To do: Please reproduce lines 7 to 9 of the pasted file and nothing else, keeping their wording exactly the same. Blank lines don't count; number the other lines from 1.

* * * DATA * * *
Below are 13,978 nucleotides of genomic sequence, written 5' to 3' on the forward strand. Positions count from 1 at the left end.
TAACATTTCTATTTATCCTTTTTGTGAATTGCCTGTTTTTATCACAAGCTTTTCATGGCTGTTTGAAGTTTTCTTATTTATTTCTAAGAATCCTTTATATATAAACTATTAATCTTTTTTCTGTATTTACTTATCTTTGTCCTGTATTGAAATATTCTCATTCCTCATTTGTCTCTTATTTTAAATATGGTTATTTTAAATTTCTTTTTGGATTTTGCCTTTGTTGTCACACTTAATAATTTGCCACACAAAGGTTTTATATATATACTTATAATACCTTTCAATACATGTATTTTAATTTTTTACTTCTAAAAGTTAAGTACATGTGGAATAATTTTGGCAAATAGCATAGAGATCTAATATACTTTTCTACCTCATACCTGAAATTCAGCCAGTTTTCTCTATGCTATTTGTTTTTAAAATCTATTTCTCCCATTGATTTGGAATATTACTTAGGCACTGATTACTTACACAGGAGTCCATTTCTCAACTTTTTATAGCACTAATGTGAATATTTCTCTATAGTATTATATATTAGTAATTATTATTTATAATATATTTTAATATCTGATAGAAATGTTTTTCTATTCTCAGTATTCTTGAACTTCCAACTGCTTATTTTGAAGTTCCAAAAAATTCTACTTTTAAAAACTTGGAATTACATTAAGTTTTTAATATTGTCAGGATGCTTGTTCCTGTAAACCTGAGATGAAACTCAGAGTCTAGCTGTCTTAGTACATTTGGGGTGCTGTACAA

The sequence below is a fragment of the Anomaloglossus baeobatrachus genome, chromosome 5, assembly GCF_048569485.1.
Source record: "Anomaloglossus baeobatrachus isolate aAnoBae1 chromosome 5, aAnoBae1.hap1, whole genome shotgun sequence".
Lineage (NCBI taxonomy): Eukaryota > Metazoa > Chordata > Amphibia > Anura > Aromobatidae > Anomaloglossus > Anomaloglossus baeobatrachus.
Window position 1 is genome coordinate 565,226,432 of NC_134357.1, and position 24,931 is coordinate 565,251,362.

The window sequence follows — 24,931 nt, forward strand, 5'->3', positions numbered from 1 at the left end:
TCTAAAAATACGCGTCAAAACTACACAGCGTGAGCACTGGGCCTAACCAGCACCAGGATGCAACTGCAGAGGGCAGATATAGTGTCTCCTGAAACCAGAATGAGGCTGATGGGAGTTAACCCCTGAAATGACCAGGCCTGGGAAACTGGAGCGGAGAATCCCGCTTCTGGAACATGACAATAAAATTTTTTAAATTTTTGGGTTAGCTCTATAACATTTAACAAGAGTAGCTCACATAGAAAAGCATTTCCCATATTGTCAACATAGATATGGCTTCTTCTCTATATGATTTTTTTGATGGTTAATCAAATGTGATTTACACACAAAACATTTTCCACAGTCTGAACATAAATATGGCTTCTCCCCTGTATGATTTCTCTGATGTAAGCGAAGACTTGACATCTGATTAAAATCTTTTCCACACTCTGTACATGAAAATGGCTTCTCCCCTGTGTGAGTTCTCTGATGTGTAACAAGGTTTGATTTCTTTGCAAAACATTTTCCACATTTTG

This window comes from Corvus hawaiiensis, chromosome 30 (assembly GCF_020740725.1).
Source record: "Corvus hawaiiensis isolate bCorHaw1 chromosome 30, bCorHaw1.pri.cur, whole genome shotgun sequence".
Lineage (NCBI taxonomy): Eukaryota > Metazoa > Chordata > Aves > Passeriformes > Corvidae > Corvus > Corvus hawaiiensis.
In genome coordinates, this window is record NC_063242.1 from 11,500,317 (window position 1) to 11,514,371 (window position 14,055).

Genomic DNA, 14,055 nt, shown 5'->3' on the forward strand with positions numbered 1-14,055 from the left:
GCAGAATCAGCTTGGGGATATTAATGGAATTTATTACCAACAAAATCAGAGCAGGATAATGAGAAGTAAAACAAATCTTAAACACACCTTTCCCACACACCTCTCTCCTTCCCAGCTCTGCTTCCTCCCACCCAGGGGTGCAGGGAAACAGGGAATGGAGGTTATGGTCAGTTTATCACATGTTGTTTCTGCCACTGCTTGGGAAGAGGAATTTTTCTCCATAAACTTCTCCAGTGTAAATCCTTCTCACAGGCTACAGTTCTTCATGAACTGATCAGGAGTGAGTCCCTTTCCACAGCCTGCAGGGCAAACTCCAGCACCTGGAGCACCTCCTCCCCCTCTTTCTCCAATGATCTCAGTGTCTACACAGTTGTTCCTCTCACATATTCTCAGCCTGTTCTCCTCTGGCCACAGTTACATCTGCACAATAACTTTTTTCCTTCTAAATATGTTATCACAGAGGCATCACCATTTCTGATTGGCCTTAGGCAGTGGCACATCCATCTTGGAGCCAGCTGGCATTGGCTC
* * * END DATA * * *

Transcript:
The window sequence follows — 24,931 nt, forward strand, 5'->3', positions numbered from 1 at the left end:
TCTAAAAATACGCGTCAAAACTACACAGCGTGAGCACTGGGCCTAACCAGCACCAGGATGCAACTGCAGAGGGCAGATATAGTGTCTCCTGAAACCAGAATGAGGCTGATGGGAGTTAACCCCTGAAATGACCAGGCCTGGGAAACTGGAGCGGAGAATCCCGCTTCTGGAACATGACAATAAAATTTTTTAAATTTTTGGGTTAGCTCTATAACATTTAACAAGAGTAGCTCACATAGAAAAGCATTTCCCATATTGTCAACATAGATATGGCTTCTTCTCTATATGATTTTTTTGATGGTTAATCAAATGTGATTTACACACAAAACATTTTCCACAGTCTGAACATAAATATGGCTTCTCCCCTGTATGATTTCTCTGATGTAAGCGAAGACTTGACATCTGATTAAAATCTTTTCCACACTCTGTACATGAAAATGGCTTCTCCCCTGTGTGAGTTCTCTGATGTGTAACAAGGTTTGATTTCTTTGCAAAACATTTTCCACATTTTG

This window comes from Corvus hawaiiensis, chromosome 30 (assembly GCF_020740725.1).